The rehousing of displaced people after the Second World War faced the State with a special task. The architectural profession contributed to the joint effort by producing type drawings for housing war veterans. The form of the archetypal house, a cube with a pitched roof and a chimney in the middle still represents the paradigm of an energy efficient detached house. Although the war veteran houses are popular now, they were criticised in the late 1950s. By then the ideals of modern detached housing had shifted to single-level living, extensive areas of glass, the fluidity of living and dining areas and direct connection with the back garden. Roof pitches were lowered or flattened completely. Architect-designed private houses were modelled after Danish, American and Japanese examples.

The spirit of the family-oriented 1950s was conducive to rekindling the garden suburb movement. Tapiola was built so that houses and services were located within “pram pushing distance”. In 1954 Eila Jokela wrote in the periodical Kaunis Koti about Helsinki’s new affiliate town: “this is exactly how future residents of Helsinki should live: close to nature, yet only a few minutes’ bus ride away from the city. We should consider fortunate the children and young people who can spend their formative years in Tapiola, where modern housing culture and Finnish nature go hand in hand.” Today an article on the future of housing would be very similar, but instead of a bus ride we would talk about the Metro.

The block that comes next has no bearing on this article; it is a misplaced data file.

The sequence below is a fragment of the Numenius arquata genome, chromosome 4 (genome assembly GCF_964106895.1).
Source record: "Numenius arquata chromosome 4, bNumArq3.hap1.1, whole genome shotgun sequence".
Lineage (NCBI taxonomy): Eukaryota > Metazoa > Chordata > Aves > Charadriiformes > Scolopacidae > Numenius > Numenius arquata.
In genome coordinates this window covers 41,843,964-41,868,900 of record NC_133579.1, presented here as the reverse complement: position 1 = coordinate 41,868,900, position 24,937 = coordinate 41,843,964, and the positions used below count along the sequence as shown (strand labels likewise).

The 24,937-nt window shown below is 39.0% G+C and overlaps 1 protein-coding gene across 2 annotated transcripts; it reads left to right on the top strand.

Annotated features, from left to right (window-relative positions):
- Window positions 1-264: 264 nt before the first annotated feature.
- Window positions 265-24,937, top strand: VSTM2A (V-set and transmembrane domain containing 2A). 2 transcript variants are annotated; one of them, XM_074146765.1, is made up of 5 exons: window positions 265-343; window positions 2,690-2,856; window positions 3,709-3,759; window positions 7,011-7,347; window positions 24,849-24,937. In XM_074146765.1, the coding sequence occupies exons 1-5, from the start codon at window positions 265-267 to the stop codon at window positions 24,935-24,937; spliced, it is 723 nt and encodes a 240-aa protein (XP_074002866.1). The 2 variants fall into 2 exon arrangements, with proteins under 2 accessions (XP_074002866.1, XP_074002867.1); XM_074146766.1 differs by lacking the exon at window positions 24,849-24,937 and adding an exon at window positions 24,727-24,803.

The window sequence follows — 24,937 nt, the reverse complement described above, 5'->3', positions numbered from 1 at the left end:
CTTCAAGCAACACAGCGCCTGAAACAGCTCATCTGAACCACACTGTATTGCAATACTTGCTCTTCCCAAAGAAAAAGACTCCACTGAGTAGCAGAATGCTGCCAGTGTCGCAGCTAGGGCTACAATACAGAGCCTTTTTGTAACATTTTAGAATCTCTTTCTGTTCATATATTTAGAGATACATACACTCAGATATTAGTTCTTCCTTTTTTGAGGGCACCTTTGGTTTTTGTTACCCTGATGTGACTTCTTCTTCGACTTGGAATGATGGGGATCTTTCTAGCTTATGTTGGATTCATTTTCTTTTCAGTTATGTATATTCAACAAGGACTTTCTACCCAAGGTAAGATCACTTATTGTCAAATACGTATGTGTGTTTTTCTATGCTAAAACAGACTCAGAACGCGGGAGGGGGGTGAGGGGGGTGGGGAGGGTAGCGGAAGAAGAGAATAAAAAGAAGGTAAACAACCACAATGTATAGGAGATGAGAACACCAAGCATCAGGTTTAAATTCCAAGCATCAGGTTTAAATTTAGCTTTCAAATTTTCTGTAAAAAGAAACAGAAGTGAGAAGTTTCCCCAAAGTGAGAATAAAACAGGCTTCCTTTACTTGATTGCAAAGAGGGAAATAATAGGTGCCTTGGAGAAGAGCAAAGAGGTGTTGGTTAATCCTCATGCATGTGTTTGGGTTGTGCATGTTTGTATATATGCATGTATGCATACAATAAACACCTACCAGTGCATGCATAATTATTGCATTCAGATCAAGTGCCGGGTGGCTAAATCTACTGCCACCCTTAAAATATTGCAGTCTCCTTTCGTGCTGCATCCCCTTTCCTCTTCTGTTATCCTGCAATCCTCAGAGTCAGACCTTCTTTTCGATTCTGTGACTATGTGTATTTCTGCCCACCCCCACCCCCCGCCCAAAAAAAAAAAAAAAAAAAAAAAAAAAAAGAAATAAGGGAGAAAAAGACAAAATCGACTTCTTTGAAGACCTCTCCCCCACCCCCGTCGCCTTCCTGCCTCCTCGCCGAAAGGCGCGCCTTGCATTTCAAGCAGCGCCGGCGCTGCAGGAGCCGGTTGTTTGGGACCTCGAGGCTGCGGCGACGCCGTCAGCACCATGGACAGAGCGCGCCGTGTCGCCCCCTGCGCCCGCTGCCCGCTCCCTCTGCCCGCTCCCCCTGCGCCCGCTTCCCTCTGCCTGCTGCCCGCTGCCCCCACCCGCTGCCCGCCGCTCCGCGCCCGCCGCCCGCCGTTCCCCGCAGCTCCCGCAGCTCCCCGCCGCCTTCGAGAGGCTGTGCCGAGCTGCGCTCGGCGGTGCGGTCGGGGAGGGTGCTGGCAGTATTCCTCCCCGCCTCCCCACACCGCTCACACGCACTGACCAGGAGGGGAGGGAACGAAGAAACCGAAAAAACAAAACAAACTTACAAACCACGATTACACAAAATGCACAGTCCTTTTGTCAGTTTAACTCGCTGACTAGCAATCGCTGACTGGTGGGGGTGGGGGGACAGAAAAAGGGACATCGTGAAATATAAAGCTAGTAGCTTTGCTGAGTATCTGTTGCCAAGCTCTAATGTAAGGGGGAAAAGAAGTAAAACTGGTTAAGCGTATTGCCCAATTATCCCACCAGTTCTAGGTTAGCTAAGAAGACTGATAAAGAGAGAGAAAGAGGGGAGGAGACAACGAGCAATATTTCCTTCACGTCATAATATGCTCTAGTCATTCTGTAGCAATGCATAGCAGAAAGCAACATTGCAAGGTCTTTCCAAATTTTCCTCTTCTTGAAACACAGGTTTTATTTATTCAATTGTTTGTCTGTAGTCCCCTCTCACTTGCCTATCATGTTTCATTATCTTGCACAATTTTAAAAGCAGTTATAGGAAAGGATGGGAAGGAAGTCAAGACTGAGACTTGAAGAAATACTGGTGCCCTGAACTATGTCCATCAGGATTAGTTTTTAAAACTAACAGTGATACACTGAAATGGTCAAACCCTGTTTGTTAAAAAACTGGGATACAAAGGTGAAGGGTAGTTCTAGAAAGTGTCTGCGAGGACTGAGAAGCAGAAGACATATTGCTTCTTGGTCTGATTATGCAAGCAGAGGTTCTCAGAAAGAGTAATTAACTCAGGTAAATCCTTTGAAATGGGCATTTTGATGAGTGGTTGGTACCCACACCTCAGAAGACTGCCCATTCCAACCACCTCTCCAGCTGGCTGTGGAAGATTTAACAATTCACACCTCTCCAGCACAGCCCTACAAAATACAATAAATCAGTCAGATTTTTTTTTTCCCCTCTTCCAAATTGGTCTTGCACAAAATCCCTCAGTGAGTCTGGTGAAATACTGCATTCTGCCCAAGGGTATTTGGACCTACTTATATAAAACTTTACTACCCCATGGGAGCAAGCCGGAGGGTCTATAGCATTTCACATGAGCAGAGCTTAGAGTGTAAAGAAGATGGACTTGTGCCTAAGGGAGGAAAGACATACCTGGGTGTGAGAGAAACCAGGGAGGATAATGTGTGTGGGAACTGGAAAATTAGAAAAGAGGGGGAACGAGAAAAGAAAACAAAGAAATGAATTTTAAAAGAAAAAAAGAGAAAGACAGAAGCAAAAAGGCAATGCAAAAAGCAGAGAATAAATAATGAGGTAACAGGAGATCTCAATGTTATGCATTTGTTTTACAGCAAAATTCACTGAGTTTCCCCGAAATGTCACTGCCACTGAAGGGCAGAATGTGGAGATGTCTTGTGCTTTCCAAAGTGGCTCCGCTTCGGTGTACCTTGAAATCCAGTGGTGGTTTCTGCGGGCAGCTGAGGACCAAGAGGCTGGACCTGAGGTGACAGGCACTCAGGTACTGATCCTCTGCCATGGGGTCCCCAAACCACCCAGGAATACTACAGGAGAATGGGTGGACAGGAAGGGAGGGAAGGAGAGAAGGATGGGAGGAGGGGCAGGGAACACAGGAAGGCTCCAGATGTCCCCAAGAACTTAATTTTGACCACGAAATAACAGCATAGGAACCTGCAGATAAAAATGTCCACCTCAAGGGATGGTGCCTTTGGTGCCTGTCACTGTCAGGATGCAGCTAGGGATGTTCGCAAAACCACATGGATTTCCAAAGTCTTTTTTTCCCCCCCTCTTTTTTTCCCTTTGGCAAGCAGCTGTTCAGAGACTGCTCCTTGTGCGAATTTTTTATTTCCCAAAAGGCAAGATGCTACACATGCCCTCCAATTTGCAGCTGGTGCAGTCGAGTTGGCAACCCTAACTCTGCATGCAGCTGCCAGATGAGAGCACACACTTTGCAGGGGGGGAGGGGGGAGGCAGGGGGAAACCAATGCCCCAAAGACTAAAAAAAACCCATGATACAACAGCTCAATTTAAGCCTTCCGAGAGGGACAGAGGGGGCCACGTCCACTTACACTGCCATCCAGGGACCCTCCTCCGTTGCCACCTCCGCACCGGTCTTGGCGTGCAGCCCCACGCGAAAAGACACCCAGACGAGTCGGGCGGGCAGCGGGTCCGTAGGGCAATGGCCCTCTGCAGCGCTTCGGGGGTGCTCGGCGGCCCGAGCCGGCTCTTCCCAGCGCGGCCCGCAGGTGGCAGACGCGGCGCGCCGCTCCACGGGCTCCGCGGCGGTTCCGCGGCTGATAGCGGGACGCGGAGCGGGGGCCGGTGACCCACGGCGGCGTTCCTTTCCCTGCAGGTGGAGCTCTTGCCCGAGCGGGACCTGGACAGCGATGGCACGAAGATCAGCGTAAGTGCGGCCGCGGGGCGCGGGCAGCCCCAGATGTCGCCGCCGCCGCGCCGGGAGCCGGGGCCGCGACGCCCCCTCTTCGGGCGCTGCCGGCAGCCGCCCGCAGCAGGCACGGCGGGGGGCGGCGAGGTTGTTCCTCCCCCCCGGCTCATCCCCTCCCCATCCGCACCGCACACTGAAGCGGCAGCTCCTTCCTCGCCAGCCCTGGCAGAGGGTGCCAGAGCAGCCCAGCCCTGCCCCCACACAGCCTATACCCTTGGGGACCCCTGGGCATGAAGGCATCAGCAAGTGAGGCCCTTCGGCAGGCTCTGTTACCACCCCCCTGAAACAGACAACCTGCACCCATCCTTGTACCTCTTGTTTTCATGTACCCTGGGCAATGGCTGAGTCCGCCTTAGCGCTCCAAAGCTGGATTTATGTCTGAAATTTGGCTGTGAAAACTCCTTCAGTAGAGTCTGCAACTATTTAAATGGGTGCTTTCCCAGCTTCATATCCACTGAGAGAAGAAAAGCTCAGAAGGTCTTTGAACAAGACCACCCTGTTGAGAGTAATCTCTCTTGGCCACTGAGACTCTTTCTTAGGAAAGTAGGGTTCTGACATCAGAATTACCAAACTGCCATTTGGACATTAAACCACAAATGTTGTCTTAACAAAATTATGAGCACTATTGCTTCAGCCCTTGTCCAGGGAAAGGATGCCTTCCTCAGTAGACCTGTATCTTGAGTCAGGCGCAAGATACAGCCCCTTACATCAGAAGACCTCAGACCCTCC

In the 1960s, the era of area development, detached housing production became an industry. Type designs were produced without mention of the architect, and houses were sold by mental imagery, such as “in a brick-built home there’s a happy family”. Modular constructivism inspired architects and engineers to develop system houses, in Finland e.g. the Domino and Bungalow houses. The era also produced some futuristic experiments, including Matti Suuronen’s Futuro, one of which is now on display in the Espoo Museum of Modern Art EMMA. In order to revive detached housing construction, which had been overshadowed by high-rise development, the first Finnish Housing Fair, in 1970, was held in Tuusula.